In Need of Better Support

November 14, 2008 12:43 PM

This week has been an open display of bureaucratic failures.  The most outrageous issue with this particular set of failures is the victims: children.  Innocent children.  Reports on the Baby P tragedy and the dismal report by HM Inspectorate of Education of Aberdeen City’s child services highlight a serious lack of competence and an inability to properly and thoroughly do the job such services were put in place to do.


In Haringey, blind routine and lack of attention to details has cost a child their life before, in 2000 with the death of 8 year old Victoria Climbié.  After the failures of this case, Haringey Council claimed an overhaul on the processes and quality of their child protection services had taken place.  While Baby P was actually placed on the child protection register and Victoria was not, the changes that took place were clearly not enough to recognize that broken bones, cuts, bruises, lacerations, missing teeth and fingernails were signals that a 17-month old child was being abused.


And failures in child services are not unique to Haringey.  In Aberdeen City, a report by the HM Inspectorate of Education has found that in fourteen categories, the council was given a passing grade on only four.  One area in which Aberdeen City was given an unsatisfactory rating was in “Recognizing and Assessing Risks and Needs.”  Isn’t recognizing that a child is in some kind of dangerous situation the reason these groups are in place?  This is completely unacceptable!  And not only were they deemed as doing a poor job in this category, but the department on the whole was generally inconsistent in approach and large numbers of staff were unfamiliar with procedure and protocol.  Who is hiring these people?  Who is training and monitoring them?  And more pressing, who is paying their salaries?  The taxpayers.


In both of these cases, there are several major problems we should be concerned with.  The most important of which is that children are the most damaged victims of this lack of competence and are clearly not out of danger as reports and current events show.  These children will grow up with a chip on their shoulder for the system that was put in place to protect them while they were beaten and bruised under the “watchful” eyes of a growing bureaucracy.  Second, the taxpayers are funding this miserable failure and will continue to do so as the Government plans to pump extra money into these problem areas.  Obviously these councils need help, but the government has had ample opportunity to make changes.  The children of Aberdeen and Haringey and of the entire country deserve far better.  For the sake of those like Baby P and Victoria Climbié, lets hope it happens soon.

This week has been an open display of bureaucratic failures.  The most outrageous issue with this particular set of failures is the victims: children.  Innocent children.  Reports on the Baby P tragedy and the dismal report by HM Inspectorate of Education of Aberdeen City’s child services highlight a serious lack of competence and an inability to properly and thoroughly do the job such services were put in place to do.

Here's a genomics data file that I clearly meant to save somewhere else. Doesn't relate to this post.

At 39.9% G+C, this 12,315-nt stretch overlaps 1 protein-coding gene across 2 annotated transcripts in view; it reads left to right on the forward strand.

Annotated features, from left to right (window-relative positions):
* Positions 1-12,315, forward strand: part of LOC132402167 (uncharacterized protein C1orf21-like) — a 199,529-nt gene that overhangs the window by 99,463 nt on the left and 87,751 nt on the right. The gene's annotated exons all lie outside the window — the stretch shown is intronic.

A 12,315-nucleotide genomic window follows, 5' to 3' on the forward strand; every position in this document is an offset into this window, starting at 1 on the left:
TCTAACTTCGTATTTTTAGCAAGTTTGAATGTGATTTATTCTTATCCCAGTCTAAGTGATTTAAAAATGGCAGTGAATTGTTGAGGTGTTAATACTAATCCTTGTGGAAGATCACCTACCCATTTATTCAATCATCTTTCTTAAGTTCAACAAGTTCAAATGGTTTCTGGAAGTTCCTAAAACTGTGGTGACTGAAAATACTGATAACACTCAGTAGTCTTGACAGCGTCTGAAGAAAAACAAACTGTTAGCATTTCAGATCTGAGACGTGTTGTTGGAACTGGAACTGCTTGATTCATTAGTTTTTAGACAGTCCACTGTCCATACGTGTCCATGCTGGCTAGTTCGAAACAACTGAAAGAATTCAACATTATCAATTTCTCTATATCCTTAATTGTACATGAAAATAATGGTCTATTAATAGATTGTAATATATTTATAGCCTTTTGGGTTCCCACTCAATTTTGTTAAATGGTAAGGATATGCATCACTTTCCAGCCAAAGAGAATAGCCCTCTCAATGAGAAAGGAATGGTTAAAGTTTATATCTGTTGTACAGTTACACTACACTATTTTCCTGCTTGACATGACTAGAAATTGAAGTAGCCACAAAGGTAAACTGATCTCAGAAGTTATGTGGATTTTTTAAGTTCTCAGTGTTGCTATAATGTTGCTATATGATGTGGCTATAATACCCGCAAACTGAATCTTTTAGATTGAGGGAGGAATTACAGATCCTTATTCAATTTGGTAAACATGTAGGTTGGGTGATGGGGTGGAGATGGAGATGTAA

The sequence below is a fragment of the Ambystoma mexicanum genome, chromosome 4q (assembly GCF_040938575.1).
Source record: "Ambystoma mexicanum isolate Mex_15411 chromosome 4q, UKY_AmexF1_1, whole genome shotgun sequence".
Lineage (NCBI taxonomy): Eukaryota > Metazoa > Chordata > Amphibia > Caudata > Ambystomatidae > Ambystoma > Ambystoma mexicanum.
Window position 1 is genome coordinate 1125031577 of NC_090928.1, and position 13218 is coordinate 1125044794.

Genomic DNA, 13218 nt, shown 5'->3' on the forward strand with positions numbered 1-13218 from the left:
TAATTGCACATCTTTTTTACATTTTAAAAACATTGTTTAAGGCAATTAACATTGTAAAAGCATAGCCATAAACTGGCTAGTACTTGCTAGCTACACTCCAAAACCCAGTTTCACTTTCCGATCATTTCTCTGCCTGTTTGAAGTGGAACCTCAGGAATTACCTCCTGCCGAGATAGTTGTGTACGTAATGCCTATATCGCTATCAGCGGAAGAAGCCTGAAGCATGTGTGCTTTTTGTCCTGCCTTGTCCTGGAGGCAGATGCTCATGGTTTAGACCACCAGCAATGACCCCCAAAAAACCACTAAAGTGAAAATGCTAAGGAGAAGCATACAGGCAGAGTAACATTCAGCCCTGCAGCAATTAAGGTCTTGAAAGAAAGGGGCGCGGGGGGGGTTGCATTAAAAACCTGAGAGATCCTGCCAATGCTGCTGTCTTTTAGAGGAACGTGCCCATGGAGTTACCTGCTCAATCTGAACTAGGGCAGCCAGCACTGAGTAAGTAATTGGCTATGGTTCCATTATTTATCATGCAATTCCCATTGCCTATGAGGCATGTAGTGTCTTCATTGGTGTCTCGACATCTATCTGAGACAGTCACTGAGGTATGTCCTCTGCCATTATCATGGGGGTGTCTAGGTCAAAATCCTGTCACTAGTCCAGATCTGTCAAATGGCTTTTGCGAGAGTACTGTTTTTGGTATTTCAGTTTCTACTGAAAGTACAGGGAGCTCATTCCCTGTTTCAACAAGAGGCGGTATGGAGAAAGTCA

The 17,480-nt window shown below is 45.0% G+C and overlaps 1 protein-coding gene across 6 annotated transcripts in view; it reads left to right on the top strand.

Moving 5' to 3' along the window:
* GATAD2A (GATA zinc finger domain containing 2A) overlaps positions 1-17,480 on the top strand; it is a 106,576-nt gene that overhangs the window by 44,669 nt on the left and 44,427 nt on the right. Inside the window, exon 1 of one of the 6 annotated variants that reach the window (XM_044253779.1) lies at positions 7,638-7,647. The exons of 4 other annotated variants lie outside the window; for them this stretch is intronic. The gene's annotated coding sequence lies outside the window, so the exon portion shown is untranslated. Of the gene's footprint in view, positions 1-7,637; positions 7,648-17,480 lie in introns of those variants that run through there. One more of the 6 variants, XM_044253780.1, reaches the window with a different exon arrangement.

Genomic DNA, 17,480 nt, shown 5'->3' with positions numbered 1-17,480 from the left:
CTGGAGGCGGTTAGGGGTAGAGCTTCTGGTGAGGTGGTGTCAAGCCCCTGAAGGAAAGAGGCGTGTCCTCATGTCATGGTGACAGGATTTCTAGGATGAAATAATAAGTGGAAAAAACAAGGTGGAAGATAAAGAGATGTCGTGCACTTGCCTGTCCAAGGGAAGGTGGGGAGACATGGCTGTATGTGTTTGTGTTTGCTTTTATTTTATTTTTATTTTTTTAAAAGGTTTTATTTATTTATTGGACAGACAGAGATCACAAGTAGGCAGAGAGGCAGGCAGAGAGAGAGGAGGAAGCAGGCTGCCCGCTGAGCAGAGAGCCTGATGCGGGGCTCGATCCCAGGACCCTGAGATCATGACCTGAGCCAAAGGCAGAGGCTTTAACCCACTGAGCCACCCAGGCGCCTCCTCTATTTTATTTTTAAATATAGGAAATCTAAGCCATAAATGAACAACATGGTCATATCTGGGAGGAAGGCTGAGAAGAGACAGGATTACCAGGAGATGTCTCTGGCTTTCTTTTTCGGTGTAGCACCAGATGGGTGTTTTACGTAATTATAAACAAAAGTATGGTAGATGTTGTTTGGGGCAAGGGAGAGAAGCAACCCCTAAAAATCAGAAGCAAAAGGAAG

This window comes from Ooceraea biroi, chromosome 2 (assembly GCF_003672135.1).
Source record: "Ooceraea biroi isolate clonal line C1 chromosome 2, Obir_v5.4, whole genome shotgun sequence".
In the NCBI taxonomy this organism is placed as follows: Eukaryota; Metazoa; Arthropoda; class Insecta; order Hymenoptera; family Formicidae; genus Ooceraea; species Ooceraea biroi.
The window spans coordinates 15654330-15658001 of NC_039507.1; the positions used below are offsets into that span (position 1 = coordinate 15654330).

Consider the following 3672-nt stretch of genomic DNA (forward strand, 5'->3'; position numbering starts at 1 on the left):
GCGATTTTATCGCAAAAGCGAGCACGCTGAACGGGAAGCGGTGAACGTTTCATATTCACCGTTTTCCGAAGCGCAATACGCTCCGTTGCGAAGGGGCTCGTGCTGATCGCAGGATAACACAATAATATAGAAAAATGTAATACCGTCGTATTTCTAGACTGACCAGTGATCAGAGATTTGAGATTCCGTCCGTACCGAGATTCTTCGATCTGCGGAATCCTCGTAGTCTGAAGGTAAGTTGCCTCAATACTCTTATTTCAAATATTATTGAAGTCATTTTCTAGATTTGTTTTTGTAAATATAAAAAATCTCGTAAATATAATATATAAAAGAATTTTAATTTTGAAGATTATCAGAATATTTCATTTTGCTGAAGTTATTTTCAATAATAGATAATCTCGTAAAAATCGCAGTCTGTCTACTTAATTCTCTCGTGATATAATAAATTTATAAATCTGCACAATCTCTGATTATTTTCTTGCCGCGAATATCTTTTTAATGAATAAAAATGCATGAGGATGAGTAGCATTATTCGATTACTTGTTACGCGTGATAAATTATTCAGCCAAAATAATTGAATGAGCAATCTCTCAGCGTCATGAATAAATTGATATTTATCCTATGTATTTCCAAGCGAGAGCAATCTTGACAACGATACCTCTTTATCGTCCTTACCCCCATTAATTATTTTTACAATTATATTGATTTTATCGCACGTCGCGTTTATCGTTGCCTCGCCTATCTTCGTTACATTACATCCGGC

In Haringey, blind routine and lack of attention to details has cost a child their life before, in 2000 with the death of 8 year old Victoria Climbié.  After the failures of this case, Haringey Council claimed an overhaul on the processes and quality of their child protection services had taken place.  While Baby P was actually placed on the child protection register and Victoria was not, the changes that took place were clearly not enough to recognize that broken bones, cuts, bruises, lacerations, missing teeth and fingernails were signals that a 17-month old child was being abused.


And failures in child services are not unique to Haringey.  In Aberdeen City, a report by the HM Inspectorate of Education has found that in fourteen categories, the council was given a passing grade on only four.  One area in which Aberdeen City was given an unsatisfactory rating was in “Recognizing and Assessing Risks and Needs.”  Isn’t recognizing that a child is in some kind of dangerous situation the reason these groups are in place?  This is completely unacceptable!  And not only were they deemed as doing a poor job in this category, but the department on the whole was generally inconsistent in approach and large numbers of staff were unfamiliar with procedure and protocol.  Who is hiring these people?  Who is training and monitoring them?  And more pressing, who is paying their salaries?  The taxpayers.


In both of these cases, there are several major problems we should be concerned with.  The most important of which is that children are the most damaged victims of this lack of competence and are clearly not out of danger as reports and current events show.  These children will grow up with a chip on their shoulder for the system that was put in place to protect them while they were beaten and bruised under the “watchful” eyes of a growing bureaucracy.  Second, the taxpayers are funding this miserable failure and will continue to do so as the Government plans to pump extra money into these problem areas.  Obviously these councils need help, but the government has had ample opportunity to make changes.  The children of Aberdeen and Haringey and of the entire country deserve far better.  For the sake of those like Baby P and Victoria Climbié, lets hope it happens soon.

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